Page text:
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Review: 'By More Than Providence', by Michael Green

A magisterial volume, destined to be the authoritative work on US strategy toward Asia for many years to come.

Review: 'By More Than Providence', by Michael Green
Published 23 May 2017 

Michael Green has produced a masterful and much-needed book. Elegantly written and lucidly argued, By More than Providence: Grand Strategy and American Power in the Asia Pacific Since 1783 is the first book in more than 90 years to tell the story of America’s strategic engagement in Asia over the past two-and-a-half centuries. A sweeping historical work, it is also keenly analytical and at times sharply critical of American Asia policy. Having absorbed the book’s overarching themes and compelling conclusions, one cannot help coming away deeply troubled by America’s approach to Asia under the Trump Administration.

Green stands out as both an accomplished scholar and practitioner. He has a PhD from the Johns Hopkins University School of Advanced International Studies and was senior Asia hand in the White House during the presidency of George W Bush. Now heading the Asia program at the Center for Strategic and International Studies in Washington, and holding a chair in modern and contemporary Japanese politics and foreign policy at Georgetown University, Green says his experience in government and the academy compelled him to write this history of American strategic thought on Asia and 'construct an enduring American grand strategy for the Asian century and the rise of China'. His readership will be glad of that decision.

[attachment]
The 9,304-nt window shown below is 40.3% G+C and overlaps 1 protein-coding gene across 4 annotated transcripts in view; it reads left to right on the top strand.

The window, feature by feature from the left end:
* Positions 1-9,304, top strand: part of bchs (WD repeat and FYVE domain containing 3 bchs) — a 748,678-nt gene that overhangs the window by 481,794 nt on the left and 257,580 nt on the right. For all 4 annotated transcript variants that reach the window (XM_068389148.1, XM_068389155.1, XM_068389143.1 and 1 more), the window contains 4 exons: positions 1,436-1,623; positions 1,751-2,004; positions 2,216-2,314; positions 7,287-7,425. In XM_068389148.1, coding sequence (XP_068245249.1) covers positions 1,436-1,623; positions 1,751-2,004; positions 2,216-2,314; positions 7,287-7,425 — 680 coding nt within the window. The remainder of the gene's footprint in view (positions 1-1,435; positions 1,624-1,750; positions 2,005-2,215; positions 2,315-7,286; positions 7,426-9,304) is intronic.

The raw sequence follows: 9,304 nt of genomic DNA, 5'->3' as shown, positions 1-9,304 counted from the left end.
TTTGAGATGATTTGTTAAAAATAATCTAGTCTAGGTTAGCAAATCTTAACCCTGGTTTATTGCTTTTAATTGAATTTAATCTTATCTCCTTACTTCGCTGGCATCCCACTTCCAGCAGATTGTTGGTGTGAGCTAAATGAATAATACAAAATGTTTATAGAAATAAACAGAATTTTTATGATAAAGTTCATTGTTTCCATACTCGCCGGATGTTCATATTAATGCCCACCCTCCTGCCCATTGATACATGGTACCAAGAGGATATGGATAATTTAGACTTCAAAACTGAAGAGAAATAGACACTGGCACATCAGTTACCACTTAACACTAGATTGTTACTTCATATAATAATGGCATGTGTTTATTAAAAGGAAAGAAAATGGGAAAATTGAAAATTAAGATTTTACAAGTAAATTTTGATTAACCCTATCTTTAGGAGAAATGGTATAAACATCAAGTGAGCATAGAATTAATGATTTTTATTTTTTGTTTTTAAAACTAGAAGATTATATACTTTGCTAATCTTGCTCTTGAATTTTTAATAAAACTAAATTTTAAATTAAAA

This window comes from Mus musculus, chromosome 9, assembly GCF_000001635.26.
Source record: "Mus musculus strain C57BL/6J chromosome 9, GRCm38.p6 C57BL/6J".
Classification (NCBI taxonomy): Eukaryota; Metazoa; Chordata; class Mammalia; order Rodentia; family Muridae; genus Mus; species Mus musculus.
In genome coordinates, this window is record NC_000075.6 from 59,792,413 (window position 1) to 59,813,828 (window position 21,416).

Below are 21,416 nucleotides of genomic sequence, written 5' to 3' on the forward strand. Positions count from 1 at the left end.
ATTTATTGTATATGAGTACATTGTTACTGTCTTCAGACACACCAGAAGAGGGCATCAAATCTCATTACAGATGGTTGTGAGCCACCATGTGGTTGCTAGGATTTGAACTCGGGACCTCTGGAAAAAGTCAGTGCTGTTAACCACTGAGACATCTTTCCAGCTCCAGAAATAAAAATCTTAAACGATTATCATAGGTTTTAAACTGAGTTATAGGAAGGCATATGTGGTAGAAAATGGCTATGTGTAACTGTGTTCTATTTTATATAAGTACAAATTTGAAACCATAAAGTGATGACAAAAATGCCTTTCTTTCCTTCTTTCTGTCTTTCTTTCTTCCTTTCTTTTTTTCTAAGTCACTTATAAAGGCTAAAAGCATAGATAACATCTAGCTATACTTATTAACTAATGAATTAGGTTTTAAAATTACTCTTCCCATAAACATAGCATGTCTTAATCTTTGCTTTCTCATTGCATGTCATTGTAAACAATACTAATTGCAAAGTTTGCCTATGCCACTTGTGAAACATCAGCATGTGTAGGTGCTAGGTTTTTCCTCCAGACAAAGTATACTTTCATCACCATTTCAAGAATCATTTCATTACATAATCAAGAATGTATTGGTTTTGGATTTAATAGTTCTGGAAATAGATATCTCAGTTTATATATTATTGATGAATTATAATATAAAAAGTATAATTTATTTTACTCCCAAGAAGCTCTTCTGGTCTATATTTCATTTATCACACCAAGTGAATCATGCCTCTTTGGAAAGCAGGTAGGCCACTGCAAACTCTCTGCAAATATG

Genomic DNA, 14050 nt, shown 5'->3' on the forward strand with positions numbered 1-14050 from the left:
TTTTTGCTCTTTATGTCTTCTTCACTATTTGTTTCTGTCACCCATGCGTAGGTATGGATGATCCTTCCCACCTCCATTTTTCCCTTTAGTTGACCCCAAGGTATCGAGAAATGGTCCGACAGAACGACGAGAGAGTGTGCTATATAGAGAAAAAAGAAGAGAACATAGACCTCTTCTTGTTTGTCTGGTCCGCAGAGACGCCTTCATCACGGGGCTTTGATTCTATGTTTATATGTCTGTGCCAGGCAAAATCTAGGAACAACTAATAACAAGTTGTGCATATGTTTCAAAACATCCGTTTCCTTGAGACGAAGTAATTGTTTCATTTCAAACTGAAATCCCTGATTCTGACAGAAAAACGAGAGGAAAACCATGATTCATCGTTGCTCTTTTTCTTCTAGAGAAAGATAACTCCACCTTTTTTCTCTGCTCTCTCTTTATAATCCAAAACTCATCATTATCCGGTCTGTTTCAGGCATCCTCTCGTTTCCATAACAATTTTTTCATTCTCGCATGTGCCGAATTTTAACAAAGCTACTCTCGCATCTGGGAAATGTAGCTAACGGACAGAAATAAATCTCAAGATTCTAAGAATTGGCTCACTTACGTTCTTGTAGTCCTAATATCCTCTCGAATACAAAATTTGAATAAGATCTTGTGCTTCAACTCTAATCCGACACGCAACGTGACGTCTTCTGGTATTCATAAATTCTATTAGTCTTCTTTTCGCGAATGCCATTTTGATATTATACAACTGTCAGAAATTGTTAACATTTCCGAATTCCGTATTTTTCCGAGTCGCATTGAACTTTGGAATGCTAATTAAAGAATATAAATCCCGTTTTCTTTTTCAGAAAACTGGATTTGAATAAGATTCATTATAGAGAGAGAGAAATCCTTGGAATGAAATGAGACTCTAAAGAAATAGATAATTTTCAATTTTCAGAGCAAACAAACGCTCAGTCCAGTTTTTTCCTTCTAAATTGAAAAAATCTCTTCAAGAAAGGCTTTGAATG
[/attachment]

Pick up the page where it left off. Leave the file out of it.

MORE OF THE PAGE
One of the most enjoyable aspects of the book is its cogency. Green identifies a 'central theme' in America’s strategic culture toward Asia: '[F]or over two centuries', Green writes, American leaders have sought to ensure 'that the Pacific Ocean remains a conduit for American ideas and goods to flow westward, and not for threats to flow eastward toward the homeland'.  

But, as Green points out, this overarching concern with Asia must be mediated through 'five tensions in the American strategic approach toward Asia that reappear with striking predictability'. These are: prioritising American interests in Europe versus Asia; pursuing a continental versus maritime strategy (which Green further boils down to a question of China versus Japan); determining the line of forward defence in the Pacific; debating self-determination versus universal values in the ideational dimension of US foreign policy in the region; and striking the balance between protectionism and free trade.